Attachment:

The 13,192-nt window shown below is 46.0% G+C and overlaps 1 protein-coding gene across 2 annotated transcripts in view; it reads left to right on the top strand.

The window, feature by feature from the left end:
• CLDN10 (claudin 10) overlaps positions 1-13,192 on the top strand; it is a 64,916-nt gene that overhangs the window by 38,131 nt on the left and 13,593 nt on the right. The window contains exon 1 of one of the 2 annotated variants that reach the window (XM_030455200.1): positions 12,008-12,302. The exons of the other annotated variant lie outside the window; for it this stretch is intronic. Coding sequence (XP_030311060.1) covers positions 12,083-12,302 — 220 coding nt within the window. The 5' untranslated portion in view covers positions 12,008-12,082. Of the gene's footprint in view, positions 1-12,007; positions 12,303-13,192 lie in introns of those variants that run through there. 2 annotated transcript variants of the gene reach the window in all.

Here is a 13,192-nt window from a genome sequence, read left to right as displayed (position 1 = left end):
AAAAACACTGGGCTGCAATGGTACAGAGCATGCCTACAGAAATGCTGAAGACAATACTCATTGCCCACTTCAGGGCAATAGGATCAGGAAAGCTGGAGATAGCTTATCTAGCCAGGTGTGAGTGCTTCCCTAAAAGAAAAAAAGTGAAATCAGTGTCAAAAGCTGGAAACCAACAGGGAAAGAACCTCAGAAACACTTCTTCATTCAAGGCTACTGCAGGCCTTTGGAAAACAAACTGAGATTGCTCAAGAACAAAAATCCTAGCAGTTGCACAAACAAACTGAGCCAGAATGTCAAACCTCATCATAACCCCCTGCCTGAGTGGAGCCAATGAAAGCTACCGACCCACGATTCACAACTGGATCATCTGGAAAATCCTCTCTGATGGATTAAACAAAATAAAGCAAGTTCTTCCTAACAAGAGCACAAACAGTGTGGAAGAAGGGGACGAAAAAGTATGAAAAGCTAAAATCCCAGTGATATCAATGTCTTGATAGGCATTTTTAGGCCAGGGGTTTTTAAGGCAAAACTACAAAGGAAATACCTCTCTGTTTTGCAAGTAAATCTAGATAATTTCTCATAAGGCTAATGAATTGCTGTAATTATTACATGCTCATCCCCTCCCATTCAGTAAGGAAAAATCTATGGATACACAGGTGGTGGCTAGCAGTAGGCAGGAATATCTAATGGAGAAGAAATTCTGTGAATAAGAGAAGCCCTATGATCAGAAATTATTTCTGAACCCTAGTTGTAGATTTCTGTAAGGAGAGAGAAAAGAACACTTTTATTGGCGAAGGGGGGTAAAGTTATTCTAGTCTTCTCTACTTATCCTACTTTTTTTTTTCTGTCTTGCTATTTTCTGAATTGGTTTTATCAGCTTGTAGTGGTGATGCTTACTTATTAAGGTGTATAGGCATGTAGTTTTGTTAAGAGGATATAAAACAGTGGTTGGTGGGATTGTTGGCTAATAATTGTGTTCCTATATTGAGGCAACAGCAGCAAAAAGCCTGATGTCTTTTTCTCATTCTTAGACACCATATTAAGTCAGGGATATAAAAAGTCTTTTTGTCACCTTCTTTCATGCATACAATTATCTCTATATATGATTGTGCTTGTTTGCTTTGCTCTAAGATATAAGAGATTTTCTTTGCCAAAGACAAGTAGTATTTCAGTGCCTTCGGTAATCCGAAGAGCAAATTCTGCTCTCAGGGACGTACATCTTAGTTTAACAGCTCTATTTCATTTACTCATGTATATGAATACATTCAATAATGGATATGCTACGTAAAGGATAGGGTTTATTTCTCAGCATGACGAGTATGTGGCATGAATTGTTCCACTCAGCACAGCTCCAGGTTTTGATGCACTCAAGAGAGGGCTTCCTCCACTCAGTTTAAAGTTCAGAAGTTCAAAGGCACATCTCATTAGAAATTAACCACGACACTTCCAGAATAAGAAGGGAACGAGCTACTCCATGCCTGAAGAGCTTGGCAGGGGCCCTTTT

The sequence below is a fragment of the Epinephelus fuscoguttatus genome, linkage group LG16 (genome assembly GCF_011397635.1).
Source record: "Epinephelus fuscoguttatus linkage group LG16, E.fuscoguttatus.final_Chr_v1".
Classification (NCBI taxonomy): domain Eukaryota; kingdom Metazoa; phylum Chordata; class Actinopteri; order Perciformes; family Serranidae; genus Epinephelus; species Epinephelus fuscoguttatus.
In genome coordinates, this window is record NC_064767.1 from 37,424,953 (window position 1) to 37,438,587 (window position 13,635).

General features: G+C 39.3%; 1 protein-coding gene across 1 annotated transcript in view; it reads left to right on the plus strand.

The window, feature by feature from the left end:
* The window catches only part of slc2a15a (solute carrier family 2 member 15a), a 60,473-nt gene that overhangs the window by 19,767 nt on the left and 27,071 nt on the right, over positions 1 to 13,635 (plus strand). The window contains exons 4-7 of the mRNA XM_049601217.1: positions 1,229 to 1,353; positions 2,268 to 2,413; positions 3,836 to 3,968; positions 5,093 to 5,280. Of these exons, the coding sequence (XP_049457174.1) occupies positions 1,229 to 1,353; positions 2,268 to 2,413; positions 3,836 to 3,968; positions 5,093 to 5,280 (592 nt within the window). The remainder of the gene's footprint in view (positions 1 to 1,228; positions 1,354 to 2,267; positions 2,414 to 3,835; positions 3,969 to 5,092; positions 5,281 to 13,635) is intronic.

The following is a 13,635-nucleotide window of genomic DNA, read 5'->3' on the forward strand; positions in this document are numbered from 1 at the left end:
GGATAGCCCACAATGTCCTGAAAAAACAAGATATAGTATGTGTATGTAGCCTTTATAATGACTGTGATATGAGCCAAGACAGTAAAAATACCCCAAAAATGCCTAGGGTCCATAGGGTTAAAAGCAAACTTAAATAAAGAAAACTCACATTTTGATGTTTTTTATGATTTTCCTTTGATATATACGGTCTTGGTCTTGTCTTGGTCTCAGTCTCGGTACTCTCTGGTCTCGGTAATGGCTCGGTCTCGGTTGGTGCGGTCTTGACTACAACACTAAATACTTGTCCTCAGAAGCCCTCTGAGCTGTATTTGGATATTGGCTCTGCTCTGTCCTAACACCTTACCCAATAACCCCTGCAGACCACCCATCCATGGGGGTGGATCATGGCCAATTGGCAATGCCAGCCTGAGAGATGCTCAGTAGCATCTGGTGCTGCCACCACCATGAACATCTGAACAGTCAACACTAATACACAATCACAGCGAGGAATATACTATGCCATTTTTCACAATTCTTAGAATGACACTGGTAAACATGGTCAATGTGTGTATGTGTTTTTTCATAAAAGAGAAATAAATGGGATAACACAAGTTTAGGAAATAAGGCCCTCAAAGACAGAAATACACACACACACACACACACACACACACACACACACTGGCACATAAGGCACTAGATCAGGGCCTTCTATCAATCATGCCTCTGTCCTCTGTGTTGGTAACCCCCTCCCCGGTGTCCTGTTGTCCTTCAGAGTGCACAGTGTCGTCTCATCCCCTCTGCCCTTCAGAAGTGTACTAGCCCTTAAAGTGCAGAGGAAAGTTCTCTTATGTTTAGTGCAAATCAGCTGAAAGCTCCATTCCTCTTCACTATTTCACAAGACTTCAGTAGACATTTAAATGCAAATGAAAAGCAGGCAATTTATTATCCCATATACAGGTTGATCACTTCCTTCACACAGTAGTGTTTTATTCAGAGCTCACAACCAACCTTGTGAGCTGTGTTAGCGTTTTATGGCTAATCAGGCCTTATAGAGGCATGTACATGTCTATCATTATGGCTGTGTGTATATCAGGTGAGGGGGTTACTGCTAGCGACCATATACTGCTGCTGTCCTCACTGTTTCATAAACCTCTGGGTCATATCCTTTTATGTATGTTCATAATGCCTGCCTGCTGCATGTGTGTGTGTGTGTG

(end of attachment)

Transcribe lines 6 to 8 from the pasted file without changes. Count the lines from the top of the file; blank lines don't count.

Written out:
The sequence below is a fragment of the Epinephelus fuscoguttatus genome, linkage group LG16 (genome assembly GCF_011397635.1).
Source record: "Epinephelus fuscoguttatus linkage group LG16, E.fuscoguttatus.final_Chr_v1".
Classification (NCBI taxonomy): domain Eukaryota; kingdom Metazoa; phylum Chordata; class Actinopteri; order Perciformes; family Serranidae; genus Epinephelus; species Epinephelus fuscoguttatus.